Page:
For those who loved all of the techniques of fighting in Naruto, they are very likely to enjoy Demon Slayer as well.
Another shonen that many Naruto lovers might enjoy would be Soul Eater. Soul Eater is a solid shonen in its own right and has a very compelling set of characters, each with detailed backstories and motives.
The story follows Maka and Soul, one of many pairs of students at Death Weapon Meister Academy. Maka, a young girl, is a meister, who is an individual who wields a weapon. Soul, her male counterpart, can transform into a giant scythe.
The goal of the pair is the same goal every meister/weapon pair has: for the weapon to devour the souls of 100 keishins and 1 witch soul, and to become a Death Weapon.
The show begins with the two devouring their 100th soul, and then pursuing a witch. Lord Death, the pseudo-principal of the school, warns the two that if they mess up they will forfeit the 100 souls they earned up until now. Needless to say, they mess up, and the two must start from scratch.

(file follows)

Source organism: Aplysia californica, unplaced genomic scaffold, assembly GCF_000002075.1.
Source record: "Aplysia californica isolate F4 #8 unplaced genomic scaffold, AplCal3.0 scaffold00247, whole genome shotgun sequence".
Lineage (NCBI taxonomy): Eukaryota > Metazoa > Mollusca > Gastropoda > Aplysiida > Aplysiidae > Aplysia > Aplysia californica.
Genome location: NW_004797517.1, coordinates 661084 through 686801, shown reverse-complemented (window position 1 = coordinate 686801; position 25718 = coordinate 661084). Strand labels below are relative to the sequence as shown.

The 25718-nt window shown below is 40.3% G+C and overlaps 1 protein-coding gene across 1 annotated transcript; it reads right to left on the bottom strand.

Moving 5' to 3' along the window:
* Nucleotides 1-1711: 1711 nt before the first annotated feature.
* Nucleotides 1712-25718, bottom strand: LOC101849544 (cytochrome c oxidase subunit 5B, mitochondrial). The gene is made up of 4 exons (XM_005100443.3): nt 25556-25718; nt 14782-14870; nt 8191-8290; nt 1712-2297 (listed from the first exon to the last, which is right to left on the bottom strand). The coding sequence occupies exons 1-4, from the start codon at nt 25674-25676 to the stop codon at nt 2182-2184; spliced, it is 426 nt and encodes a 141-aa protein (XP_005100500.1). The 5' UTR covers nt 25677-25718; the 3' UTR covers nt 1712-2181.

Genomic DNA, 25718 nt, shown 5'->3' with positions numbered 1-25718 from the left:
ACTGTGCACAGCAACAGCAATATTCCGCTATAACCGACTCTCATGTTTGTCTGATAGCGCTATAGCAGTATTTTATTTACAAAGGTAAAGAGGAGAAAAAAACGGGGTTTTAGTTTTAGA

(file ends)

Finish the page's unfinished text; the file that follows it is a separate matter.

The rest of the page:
Soul Eater makes for a particularly interesting shonen because Soul, one of the two protagonists, is inseparably paired with Maka, his counterpart. Their relationship, and the way they have to team up during combat, makes for an interesting premise.
Not only that, but the overall animation style of Soul Eater is utterly unique, finding ways for the background and characters to be unique in their depictions.
Finally, one other classic shonen that Naruto fans would enjoy could be Fullmetal Alchemist. Fullmetal Alchemist revolves around the brothers Edward and Alphonse Elric. They live in a society akin to Industrial Era England, save that alchemy has become the predominant power in the universe.